Another Wake-up Call

A friend sent me this compelling video which reinforced my sense that pictures are indeed worth 1000’s of words. Caring for the world is part of what makes each and everyone of us human. To ignore that or, worse, to kill those who would devote their lives to this end is a profoundly sad reminder of how distant our humanity has become. Our mindless, consumerist way of living brings us ever closer to those that profit by terrorizing the Earth. (A hat tip to Andy Hoffman who sent me the link to this video. Here’s the Youtube link: http://www.youtube.com/watch?v=nGeXdv-uPaw)

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The Opening of the Eyes Brain

A friend sent me a link to an interesting article about the business “mind.” (I usually put the word “mind” in scare quotes because I do not think it really exists, but it can be a helpful concept if one uses it carefully and metaphorically.) Writing in the Guardian, Syed Azmatullah thinks that business leaders need a new kind of mind if business is to become capable of solving the current complex problems we all are facing. Given the changing conditions of the world, he asks: > In a world of abundance where resources exceeded demand, the leadership mindset, combining logical analysis, optimism, competitive determination, verbal reasoning, inspiring oratory and… Read More

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Memorial Day 2012

I am finally settled in Maine for the Summer and only beginning to get the peacefulness into my body. So peaceful that I skipped a few days, failing to post blogs. Thanks to the faithful who kept coming, looking for the next one. I am writing on the Memorial Day Weekend, a time when we honor those who have sacrificed their lives in wars fought for Country. I am deeply respectful to them, but feel more inclined to honor the memory of everyone who has lost their Being, not their lives, to the inexorable and superpowerful economic order of the market and its companion, growth. This group includes just about… Read More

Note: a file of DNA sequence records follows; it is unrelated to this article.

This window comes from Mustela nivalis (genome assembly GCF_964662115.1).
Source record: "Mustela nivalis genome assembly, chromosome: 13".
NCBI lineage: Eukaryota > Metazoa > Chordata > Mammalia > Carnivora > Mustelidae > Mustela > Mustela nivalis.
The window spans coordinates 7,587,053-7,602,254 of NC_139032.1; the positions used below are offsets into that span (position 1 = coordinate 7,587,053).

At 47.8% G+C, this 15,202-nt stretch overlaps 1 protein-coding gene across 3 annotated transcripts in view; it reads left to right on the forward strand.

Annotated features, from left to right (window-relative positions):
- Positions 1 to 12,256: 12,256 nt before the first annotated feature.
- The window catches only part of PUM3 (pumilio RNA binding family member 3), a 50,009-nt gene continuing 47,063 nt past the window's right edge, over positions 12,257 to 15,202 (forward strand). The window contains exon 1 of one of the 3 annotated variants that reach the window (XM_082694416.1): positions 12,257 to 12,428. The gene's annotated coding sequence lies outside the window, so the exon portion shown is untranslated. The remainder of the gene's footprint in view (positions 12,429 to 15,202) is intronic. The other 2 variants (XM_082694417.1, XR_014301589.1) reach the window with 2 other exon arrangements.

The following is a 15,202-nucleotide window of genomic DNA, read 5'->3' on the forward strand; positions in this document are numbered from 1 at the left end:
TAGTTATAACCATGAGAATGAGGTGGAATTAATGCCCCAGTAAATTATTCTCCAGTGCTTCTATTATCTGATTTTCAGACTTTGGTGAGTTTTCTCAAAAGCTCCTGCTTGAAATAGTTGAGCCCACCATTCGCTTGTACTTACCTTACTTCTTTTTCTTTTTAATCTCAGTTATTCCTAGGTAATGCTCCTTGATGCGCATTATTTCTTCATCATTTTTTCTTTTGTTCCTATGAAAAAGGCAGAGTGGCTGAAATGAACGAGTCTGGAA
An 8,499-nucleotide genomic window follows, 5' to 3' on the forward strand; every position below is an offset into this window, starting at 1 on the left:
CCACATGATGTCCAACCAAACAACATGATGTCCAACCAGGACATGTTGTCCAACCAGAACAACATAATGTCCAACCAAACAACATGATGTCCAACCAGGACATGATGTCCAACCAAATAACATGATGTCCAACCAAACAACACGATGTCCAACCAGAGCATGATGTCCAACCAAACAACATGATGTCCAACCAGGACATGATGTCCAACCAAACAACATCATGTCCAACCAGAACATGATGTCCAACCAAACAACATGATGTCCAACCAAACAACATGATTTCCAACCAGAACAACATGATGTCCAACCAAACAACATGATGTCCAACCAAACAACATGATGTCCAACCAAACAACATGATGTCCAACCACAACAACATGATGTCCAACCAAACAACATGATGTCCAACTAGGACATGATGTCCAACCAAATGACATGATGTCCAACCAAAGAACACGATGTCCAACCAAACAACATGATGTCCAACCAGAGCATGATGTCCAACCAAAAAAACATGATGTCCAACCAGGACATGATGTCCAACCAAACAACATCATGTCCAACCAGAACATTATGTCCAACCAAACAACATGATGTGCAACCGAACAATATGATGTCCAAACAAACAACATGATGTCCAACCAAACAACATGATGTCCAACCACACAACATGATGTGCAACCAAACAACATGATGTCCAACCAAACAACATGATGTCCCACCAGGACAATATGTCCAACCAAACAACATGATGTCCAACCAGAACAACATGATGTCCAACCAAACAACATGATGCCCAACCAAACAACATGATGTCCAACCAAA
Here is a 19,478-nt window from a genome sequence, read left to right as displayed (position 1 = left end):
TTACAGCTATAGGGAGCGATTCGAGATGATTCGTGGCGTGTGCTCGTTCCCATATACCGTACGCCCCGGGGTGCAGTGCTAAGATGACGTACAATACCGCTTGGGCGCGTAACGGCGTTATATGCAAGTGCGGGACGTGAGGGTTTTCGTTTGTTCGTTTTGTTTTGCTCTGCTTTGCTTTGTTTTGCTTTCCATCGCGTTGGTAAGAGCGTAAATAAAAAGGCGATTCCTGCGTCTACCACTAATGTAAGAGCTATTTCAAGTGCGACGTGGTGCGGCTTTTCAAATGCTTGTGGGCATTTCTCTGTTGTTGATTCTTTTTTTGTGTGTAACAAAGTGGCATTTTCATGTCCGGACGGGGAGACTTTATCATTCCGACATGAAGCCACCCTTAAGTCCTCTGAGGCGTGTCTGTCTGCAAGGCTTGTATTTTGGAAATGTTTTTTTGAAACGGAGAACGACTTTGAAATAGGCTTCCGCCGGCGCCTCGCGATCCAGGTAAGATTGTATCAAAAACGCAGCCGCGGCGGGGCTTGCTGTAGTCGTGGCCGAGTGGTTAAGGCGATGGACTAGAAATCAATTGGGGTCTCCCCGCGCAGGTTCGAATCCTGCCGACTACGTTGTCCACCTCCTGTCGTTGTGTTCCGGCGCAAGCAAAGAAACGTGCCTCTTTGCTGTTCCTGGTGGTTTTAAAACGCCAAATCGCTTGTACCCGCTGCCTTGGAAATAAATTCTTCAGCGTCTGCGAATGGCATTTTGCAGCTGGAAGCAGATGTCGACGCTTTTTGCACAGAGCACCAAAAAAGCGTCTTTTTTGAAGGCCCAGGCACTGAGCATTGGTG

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Tom Friedman: Where Have You Been Hiding?

Tom Friedman the noted author and NYTimes columnist often has a byline from some exotic place. He is one of the most peripatetic journalists around, so I was quite surprised that he was surprised by the dark side of capitalism exposed in Michael Sandel’s recent book. Friedman is the guy who noticed that the “Earth is Flat, but missed what has been happening in his back yard. He starts his column with, > PORING through Harvard philosopher Michael Sandel’s new book, “What Money Can’t Buy: The Moral Limits of Markets,” I found myself over and over again turning pages and saying, “I had no idea.” > > I had no… Read More

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Tuscany Trip

I am away for about 10 days to attend a workshop in Florence. I have had to shake the cobwebs off some of my past work in industrial ecology. I was invited based on some past work in that field. Not a bad way to get the summer started.

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Shopper’s Addiction Now Almost “Official”